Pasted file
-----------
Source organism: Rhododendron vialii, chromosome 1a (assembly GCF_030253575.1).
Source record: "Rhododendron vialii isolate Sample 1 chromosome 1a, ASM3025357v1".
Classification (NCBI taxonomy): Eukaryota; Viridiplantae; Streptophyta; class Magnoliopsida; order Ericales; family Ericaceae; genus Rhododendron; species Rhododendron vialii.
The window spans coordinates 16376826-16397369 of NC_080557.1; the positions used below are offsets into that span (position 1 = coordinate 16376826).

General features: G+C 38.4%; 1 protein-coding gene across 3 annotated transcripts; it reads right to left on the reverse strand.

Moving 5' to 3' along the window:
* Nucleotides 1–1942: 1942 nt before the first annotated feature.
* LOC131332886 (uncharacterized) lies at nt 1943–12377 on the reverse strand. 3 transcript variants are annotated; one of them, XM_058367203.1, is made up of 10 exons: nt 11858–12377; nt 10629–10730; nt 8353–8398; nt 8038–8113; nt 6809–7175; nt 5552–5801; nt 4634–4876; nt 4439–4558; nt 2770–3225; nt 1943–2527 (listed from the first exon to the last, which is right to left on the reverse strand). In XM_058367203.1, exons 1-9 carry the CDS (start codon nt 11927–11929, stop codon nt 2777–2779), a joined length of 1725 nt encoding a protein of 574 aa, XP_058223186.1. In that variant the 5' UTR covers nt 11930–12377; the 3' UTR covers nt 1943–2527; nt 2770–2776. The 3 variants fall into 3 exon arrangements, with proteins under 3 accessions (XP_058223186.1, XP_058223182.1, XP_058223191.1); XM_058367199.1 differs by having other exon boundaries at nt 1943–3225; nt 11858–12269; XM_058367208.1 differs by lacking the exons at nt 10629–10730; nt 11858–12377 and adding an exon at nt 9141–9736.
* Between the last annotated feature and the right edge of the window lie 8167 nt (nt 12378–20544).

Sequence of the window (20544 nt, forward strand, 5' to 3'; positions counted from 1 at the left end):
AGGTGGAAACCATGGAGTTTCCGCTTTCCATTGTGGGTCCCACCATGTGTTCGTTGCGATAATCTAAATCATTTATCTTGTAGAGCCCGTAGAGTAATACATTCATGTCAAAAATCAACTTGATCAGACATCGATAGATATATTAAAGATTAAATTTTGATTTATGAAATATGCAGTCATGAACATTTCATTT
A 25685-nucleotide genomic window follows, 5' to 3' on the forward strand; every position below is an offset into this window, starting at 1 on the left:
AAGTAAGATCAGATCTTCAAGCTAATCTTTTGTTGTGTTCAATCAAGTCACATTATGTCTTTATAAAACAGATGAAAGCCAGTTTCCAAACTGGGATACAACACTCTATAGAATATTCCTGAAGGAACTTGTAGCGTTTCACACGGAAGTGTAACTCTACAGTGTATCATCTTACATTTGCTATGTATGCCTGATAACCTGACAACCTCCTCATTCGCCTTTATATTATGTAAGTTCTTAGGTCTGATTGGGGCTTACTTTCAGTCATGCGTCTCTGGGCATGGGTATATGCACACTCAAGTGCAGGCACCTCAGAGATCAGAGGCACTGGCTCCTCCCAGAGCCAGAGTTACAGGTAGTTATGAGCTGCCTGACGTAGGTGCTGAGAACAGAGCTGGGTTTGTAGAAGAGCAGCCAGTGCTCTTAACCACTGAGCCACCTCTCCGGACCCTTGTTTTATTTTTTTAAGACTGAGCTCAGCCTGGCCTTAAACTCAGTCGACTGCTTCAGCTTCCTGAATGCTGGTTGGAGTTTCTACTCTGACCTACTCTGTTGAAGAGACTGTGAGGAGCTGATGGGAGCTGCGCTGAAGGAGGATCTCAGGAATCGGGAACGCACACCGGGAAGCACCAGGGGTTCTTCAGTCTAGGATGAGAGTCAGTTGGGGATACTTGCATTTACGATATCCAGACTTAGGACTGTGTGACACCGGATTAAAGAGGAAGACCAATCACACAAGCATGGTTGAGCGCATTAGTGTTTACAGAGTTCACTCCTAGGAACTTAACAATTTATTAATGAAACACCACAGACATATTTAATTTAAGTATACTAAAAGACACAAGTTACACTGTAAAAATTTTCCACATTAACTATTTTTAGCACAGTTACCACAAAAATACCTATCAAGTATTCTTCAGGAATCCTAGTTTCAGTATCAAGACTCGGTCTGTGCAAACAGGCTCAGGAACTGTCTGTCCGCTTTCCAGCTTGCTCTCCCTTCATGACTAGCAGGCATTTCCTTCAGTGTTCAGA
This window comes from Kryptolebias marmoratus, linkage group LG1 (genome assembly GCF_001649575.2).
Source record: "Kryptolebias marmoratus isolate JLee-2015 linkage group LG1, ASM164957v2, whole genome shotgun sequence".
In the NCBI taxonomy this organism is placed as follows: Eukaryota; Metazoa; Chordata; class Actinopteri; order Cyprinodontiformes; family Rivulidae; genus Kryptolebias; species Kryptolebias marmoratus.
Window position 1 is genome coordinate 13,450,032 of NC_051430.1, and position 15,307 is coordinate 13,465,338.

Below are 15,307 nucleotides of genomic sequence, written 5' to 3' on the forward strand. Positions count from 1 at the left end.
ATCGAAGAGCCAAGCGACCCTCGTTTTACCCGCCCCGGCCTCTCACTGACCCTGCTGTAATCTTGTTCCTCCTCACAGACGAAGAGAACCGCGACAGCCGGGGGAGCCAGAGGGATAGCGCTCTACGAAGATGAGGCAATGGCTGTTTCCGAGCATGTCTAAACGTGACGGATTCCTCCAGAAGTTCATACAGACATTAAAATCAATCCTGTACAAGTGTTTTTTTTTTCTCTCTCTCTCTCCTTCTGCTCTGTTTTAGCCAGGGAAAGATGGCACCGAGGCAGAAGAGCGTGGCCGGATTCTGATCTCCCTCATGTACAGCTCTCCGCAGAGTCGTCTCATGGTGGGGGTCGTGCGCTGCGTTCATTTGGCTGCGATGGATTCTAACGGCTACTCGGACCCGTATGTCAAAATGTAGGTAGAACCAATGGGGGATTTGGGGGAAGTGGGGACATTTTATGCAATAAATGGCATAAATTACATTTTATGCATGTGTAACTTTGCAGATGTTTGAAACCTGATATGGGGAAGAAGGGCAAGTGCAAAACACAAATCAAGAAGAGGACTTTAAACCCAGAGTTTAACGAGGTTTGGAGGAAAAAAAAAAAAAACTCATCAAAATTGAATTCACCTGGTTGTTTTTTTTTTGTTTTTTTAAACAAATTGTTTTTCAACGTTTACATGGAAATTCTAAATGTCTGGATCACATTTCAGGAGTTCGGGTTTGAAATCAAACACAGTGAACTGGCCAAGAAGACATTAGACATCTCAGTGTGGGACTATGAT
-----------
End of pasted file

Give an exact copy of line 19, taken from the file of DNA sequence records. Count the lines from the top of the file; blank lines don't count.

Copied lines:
ATCGAAGAGCCAAGCGACCCTCGTTTTACCCGCCCCGGCCTCTCACTGACCCTGCTGTAATCTTGTTCCTCCTCACAGACGAAGAGAACCGCGACAGCCGGGGGAGCCAGAGGGATAGCGCTCTACGAAGATGAGGCAATGGCTGTTTCCGAGCATGTCTAAACGTGACGGATTCCTCCAGAAGTTCATACAGACATTAAAATCAATCCTGTACAAGTGTTTTTTTTTTCTCTCTCTCTCTCCTTCTGCTCTGTTTTAGCCAGGGAAAGATGGCACCGAGGCAGAAGAGCGTGGCCGGATTCTGATCTCCCTCATGTACAGCTCTCCGCAGAGTCGTCTCATGGTGGGGGTCGTGCGCTGCGTTCATTTGGCTGCGATGGATTCTAACGGCTACTCGGACCCGTATGTCAAAATGTAGGTAGAACCAATGGGGGATTTGGGGGAAGTGGGGACATTTTATGCAATAAATGGCATAAATTACATTTTATGCATGTGTAACTTTGCAGATGTTTGAAACCTGATATGGGGAAGAAGGGCAAGTGCAAAACACAAATCAAGAAGAGGACTTTAAACCCAGAGTTTAACGAGGTTTGGAGGAAAAAAAAAAAAAACTCATCAAAATTGAATTCACCTGGTTGTTTTTTTTTTGTTTTTTTAAACAAATTGTTTTTCAACGTTTACATGGAAATTCTAAATGTCTGGATCACATTTCAGGAGTTCGGGTTTGAAATCAAACACAGTGAACTGGCCAAGAAGACATTAGACATCTCAGTGTGGGACTATGAT